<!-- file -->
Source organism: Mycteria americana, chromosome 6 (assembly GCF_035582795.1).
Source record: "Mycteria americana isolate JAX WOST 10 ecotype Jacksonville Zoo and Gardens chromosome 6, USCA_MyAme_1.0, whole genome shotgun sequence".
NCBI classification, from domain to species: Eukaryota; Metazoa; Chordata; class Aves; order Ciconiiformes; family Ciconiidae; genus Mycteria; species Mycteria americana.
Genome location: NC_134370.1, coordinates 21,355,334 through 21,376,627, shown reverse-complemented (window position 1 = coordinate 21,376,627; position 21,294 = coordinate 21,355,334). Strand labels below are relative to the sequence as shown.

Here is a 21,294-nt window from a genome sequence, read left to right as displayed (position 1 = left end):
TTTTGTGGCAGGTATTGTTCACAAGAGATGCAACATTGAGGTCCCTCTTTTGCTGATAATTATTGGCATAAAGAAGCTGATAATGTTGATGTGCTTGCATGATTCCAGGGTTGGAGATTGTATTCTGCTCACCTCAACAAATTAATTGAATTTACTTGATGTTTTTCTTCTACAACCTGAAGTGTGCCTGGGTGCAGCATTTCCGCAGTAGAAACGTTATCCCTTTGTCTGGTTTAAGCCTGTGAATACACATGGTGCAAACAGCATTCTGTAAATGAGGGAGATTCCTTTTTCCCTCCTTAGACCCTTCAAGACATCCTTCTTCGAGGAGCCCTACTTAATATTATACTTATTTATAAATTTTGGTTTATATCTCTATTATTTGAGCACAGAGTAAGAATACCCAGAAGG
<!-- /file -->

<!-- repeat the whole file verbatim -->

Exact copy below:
Source organism: Mycteria americana, chromosome 6 (assembly GCF_035582795.1).
Source record: "Mycteria americana isolate JAX WOST 10 ecotype Jacksonville Zoo and Gardens chromosome 6, USCA_MyAme_1.0, whole genome shotgun sequence".
NCBI classification, from domain to species: Eukaryota; Metazoa; Chordata; class Aves; order Ciconiiformes; family Ciconiidae; genus Mycteria; species Mycteria americana.
Genome location: NC_134370.1, coordinates 21,355,334 through 21,376,627, shown reverse-complemented (window position 1 = coordinate 21,376,627; position 21,294 = coordinate 21,355,334). Strand labels below are relative to the sequence as shown.

Here is a 21,294-nt window from a genome sequence, read left to right as displayed (position 1 = left end):
TTTTGTGGCAGGTATTGTTCACAAGAGATGCAACATTGAGGTCCCTCTTTTGCTGATAATTATTGGCATAAAGAAGCTGATAATGTTGATGTGCTTGCATGATTCCAGGGTTGGAGATTGTATTCTGCTCACCTCAACAAATTAATTGAATTTACTTGATGTTTTTCTTCTACAACCTGAAGTGTGCCTGGGTGCAGCATTTCCGCAGTAGAAACGTTATCCCTTTGTCTGGTTTAAGCCTGTGAATACACATGGTGCAAACAGCATTCTGTAAATGAGGGAGATTCCTTTTTCCCTCCTTAGACCCTTCAAGACATCCTTCTTCGAGGAGCCCTACTTAATATTATACTTATTTATAAATTTTGGTTTATATCTCTATTATTTGAGCACAGAGTAAGAATACCCAGAAGG